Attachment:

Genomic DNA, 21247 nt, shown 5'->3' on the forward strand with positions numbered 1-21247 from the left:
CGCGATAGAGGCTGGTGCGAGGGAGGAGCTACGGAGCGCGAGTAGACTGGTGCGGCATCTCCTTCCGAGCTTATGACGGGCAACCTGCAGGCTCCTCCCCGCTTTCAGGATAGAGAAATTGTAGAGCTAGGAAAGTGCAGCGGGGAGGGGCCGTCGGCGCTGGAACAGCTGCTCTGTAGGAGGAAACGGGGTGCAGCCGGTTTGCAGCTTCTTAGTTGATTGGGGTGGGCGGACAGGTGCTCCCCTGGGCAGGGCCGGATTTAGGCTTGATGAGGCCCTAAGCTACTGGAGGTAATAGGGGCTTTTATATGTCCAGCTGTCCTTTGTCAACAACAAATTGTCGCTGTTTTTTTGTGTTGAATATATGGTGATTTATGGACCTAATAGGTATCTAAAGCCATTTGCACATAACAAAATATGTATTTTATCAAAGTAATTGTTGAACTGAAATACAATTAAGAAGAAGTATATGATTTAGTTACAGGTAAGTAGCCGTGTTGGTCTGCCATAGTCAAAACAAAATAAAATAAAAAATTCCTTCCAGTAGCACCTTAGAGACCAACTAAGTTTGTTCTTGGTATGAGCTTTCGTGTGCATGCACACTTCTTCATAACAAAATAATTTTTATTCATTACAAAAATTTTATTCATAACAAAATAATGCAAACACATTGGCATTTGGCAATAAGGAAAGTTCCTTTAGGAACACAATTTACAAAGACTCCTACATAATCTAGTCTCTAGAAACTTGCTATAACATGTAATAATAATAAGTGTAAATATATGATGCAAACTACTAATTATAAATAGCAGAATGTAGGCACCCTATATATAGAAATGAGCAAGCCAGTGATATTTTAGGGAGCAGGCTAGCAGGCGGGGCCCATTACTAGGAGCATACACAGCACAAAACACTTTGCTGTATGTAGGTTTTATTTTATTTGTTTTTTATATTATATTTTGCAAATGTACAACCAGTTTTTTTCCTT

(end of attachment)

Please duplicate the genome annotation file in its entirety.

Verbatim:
Genomic DNA, 21247 nt, shown 5'->3' on the forward strand with positions numbered 1-21247 from the left:
CGCGATAGAGGCTGGTGCGAGGGAGGAGCTACGGAGCGCGAGTAGACTGGTGCGGCATCTCCTTCCGAGCTTATGACGGGCAACCTGCAGGCTCCTCCCCGCTTTCAGGATAGAGAAATTGTAGAGCTAGGAAAGTGCAGCGGGGAGGGGCCGTCGGCGCTGGAACAGCTGCTCTGTAGGAGGAAACGGGGTGCAGCCGGTTTGCAGCTTCTTAGTTGATTGGGGTGGGCGGACAGGTGCTCCCCTGGGCAGGGCCGGATTTAGGCTTGATGAGGCCCTAAGCTACTGGAGGTAATAGGGGCTTTTATATGTCCAGCTGTCCTTTGTCAACAACAAATTGTCGCTGTTTTTTTGTGTTGAATATATGGTGATTTATGGACCTAATAGGTATCTAAAGCCATTTGCACATAACAAAATATGTATTTTATCAAAGTAATTGTTGAACTGAAATACAATTAAGAAGAAGTATATGATTTAGTTACAGGTAAGTAGCCGTGTTGGTCTGCCATAGTCAAAACAAAATAAAATAAAAAATTCCTTCCAGTAGCACCTTAGAGACCAACTAAGTTTGTTCTTGGTATGAGCTTTCGTGTGCATGCACACTTCTTCATAACAAAATAATTTTTATTCATTACAAAAATTTTATTCATAACAAAATAATGCAAACACATTGGCATTTGGCAATAAGGAAAGTTCCTTTAGGAACACAATTTACAAAGACTCCTACATAATCTAGTCTCTAGAAACTTGCTATAACATGTAATAATAATAAGTGTAAATATATGATGCAAACTACTAATTATAAATAGCAGAATGTAGGCACCCTATATATAGAAATGAGCAAGCCAGTGATATTTTAGGGAGCAGGCTAGCAGGCGGGGCCCATTACTAGGAGCATACACAGCACAAAACACTTTGCTGTATGTAGGTTTTATTTTATTTGTTTTTTATATTATATTTTGCAAATGTACAACCAGTTTTTTTCCTT